When Georgia Gwinnett College wanted to promote greater unity in the use of “free speech zones,” it managed to get a near-unanimous Supreme Court ruling against it this week in favor of free speech. The court voted 8: 1 that two former students should be able to seek nominal or symbolic damages in order to avoid disputes over their challenges. Only Chief Justice John Roberts opposed the two former students’ ability to complain about the loss of freedom of speech.
I have been a longtime critic of “free zones” that many professors and administrators enforced to limit the ability of groups and individuals to speak on campus. In this case, it is Chike Uzuegbunam, a former Georgia Gwinnett College student who wanted to share his religious views with other students. In 2016 he was prevented twice by the campus police from distributing religious literature. The director of the college’s Office of Student Integrity told him to apply for approval and limit his speech to two designated areas for free expression. However, when Uzuegbunam was given permission, he was again prevented from speaking because a security bureau told him that students had complained that he was disturbing the peace. A second student also claims to have been prevented from speaking according to guidelines and permission.
Georgia Gwinnett College seemed to be looking for a claim that would keep students from speaking. It was initially said that her speech represented incitement that resembled “fighting words”. It then removed the guidelines and attempted to dismiss the claims as in dispute. It’s a common pattern where universities force students or academics to go to court and later drop the cases when it’s clear they could lose.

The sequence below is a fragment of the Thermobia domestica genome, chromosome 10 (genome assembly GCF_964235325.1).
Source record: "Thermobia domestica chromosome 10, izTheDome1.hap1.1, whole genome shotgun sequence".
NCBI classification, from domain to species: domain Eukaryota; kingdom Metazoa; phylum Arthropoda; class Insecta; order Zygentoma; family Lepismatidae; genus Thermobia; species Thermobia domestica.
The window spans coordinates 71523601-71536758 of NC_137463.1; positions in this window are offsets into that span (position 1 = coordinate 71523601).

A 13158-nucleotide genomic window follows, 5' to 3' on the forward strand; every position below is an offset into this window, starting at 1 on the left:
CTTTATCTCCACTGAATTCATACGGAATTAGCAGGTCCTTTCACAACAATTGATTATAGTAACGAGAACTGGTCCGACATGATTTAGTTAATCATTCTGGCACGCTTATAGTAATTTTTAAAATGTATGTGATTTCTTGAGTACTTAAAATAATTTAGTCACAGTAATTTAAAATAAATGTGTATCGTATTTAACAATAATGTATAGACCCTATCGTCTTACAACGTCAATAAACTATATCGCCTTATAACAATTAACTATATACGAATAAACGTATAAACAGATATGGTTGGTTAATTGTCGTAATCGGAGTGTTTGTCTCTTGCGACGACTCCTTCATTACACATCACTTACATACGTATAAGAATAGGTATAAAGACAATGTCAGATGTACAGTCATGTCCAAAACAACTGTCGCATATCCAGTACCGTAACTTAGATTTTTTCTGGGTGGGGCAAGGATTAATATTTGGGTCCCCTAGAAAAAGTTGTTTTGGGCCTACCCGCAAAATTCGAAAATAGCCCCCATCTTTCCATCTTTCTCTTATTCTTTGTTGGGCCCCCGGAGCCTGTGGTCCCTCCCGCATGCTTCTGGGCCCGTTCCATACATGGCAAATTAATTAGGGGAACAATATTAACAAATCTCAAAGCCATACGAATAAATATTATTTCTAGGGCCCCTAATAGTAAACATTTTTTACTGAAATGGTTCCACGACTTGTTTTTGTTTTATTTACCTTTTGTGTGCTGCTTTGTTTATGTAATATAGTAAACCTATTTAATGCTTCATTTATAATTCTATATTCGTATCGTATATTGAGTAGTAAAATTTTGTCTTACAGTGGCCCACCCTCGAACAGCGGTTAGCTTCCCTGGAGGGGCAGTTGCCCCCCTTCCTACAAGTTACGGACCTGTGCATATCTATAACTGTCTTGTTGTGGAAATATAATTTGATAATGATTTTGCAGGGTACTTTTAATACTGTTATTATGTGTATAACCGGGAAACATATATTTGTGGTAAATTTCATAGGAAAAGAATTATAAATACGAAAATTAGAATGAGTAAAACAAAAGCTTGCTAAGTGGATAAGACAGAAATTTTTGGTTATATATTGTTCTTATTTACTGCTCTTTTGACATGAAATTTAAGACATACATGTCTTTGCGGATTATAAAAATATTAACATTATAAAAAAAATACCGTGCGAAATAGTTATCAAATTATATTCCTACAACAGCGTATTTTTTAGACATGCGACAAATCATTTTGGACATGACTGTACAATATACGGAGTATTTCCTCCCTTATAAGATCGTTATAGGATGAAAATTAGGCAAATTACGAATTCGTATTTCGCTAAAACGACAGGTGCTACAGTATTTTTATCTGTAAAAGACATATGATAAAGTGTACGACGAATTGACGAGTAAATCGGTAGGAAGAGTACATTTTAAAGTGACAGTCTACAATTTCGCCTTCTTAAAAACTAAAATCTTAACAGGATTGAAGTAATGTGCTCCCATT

The Supreme Court has said enough now. Literally. Nominal damage is enough to allow citizens to sue for loss of freedom of speech.
Associate Justice Clarence Thomas wrote in Uzuegbunam v. Preczewski: “It is undisputed that Uzuegbunam experienced a total violation of his constitutional rights when the interviewees enforced their speech policies against him. Because ‘every injury [of a right] Import damage, ‘nominal damage can make good Uzuegbunam’s injury, even if he cannot or does not want to quantify this damage in economic terms.’
Roberts denied interest in justifying such rights, insisting that if plaintiffs demand one dollar in damages they should only receive one dollar and be dispatched: “In the future, the judiciary must perform this role if a Plaintiff asks this for a dollar. For those who want to know if their rights have been violated, the least dangerous industry becomes the most affordable source of legal advice. “
Yet Roberts would again raise Article III on freedom of expression. His approach would continue to allow schools and other institutions to avoid accountability, since all that was lost was language rather than something more tangible like a scooter or scanner.
Thomas disagreed with Roberts regarding the historical treatment of nominal damage by numbers like Justice Story, further noting:
That this rule was developed under common law is not surprising, given the inefficient rights that individuals had at the time. A rule to the contrary would in many cases have meant that there was no remedy at all for those rights such as due process or voting rights, which could not easily be reduced to monetary valuation. … By allowing plaintiffs to seek nominal damages for any bodily harm, common law prevented the weirdness of privileging economic rights in small dollars over important, but not easily quantifiable, non-financial rights.
This is a great choice for justifying free speech.
Here is the opinion: Uzuegbunam v. Preczewski